/ Harrisons fixed bolt rigging advice

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matt fletcher - on 09 Jan 2013
Hi, I have not climbed much on routes with fixed bolts. When at Harrison's a while a go i was baffled at what to do with the fixed bolts so i ended up using 3 pairs of them to rig off.

So most routes have two bolts, one about 10cm behind the other with a cable between them.

How do I use them both but avoid putting all of the load on one of them?

I was always taught to use at least two anchors with the appropriate angles between them. I struggled to understand how i was supposed to do this with the bolt placement at Harrisons

Some advice would be appreciated as i'm heading back there soon and I do not want to damage the crag or die.

Cheers
Matt
teh_mark - on 09 Jan 2013
In reply to matt fletcher:

Normal practice is to use the one bolt - it is backed up by the cable to the second bolt and exceedingly unlikely to fail.
Sandstone Stickman - on 09 Jan 2013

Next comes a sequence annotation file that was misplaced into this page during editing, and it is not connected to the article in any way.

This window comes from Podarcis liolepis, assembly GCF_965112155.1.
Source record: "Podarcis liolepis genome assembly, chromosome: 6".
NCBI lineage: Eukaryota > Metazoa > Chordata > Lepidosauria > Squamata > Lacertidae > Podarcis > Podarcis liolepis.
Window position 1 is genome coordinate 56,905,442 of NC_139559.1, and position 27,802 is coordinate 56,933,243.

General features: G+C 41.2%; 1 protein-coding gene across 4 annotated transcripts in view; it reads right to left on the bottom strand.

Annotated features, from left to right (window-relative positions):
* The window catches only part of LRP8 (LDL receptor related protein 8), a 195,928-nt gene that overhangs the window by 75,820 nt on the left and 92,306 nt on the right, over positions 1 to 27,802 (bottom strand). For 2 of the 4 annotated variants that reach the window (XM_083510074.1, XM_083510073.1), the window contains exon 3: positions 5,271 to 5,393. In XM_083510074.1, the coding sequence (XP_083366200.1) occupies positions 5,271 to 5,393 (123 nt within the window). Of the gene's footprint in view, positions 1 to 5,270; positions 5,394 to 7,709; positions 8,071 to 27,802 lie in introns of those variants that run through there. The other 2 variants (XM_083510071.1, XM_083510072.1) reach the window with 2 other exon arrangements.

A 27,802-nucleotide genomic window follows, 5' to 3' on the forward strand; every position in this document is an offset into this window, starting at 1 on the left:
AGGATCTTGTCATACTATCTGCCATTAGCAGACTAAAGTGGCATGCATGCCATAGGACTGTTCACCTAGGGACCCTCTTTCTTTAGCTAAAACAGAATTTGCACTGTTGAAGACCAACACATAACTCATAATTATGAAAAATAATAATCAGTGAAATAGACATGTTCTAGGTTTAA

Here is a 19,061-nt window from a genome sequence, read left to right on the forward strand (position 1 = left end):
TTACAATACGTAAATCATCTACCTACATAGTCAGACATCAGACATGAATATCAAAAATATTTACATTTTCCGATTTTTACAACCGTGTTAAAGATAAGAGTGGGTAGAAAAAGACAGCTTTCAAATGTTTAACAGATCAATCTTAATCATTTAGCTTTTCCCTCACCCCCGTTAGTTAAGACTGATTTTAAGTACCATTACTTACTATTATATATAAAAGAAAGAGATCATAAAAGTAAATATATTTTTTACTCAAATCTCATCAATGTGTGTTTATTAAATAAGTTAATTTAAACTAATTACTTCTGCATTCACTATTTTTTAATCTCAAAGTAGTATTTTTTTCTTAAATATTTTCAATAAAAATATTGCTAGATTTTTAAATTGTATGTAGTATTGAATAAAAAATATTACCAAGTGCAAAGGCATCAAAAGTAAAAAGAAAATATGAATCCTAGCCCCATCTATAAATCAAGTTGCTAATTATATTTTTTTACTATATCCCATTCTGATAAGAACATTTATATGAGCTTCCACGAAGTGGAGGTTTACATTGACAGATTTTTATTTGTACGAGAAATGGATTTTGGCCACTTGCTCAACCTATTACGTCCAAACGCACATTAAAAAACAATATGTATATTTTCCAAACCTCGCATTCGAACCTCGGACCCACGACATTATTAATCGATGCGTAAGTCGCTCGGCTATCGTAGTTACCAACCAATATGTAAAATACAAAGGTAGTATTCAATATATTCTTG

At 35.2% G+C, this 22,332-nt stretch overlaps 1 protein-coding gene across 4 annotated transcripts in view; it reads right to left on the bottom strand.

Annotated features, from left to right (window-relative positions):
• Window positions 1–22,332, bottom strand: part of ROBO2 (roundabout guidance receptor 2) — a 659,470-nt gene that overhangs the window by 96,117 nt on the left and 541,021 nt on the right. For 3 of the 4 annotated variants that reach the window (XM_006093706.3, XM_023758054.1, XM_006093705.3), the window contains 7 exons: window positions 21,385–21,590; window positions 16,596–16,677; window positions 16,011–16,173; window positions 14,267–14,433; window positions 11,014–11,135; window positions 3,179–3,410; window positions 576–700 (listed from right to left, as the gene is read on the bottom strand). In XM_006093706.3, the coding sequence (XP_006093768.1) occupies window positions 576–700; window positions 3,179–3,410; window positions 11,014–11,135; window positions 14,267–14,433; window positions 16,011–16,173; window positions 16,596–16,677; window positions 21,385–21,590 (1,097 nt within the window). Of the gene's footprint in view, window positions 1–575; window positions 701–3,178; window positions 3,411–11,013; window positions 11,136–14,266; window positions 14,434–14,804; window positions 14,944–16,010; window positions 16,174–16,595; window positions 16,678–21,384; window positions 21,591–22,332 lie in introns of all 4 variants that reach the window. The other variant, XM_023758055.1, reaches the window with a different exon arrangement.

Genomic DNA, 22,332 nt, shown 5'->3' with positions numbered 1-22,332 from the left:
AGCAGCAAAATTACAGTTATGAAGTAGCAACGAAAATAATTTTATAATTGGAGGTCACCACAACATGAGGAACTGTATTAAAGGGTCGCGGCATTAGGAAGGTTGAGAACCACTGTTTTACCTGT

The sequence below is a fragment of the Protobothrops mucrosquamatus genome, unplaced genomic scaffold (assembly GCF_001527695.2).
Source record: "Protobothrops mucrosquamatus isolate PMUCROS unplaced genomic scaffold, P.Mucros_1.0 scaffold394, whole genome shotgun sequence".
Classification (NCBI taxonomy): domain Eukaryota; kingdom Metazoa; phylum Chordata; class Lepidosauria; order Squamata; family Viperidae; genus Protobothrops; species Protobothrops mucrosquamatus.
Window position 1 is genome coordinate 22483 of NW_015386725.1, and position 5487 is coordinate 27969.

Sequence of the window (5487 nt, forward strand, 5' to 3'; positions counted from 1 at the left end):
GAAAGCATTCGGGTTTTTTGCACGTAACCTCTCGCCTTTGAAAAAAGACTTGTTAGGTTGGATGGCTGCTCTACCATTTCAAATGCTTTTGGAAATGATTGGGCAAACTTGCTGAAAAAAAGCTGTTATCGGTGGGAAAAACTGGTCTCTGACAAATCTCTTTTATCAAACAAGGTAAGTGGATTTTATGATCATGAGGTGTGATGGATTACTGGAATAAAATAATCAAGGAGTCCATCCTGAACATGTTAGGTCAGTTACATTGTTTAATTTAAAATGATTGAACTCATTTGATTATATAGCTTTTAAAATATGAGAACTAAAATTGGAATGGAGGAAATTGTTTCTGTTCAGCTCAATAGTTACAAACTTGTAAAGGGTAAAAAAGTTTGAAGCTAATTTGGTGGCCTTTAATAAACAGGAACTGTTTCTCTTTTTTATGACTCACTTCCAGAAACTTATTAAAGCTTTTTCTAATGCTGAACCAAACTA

In reply to matt fletcher:

Personally I use a short length of static ab rope, tie a figure of eight in the middle (Which will give two tails) then a bowline with stopper knots onto each bolt.

The most important factors are that you must use static rope or slings for the belay and that the krab (and therefore moving climbing rope) is over the edge and not in contact with the rock.

If you want to you can slide a old plastic coke bottle (With the bottom cut off) over the fig 8 to protect it from wear... up to you.

If new to the sandstone you might not be aware of the massive benefit of starting the climb with clean feet... take a small section on old carpet to stand on and a rag to clean your shoes.

Enjoy it (When it drys out)
jimtitt - on 09 Jan 2013
In reply to matt fletcher:
Were you always taught to use two anchors or were you taught always to use two anchors? In the first case your teacher wasnŽt giving you complete advice and should have expanded the theme to cover single and multiple anchors and in the second they were giving wrong advice. There are plenty of places in the world where one anchor is standard and youŽll need to get used to it.
matt fletcher - on 09 Jan 2013
In reply to Sandstone Stickman: Thanks Mate, I';m glad that i had not misunderstood something, i'm not really happy with just using the one bolt, even if it is backed up with a another via a cable.

I'll use your method which is not a million miled away from what i did last time.

I use a closed cell foam sleeping mat that rolls up around the rope and knots but the coke bottle is a great idea.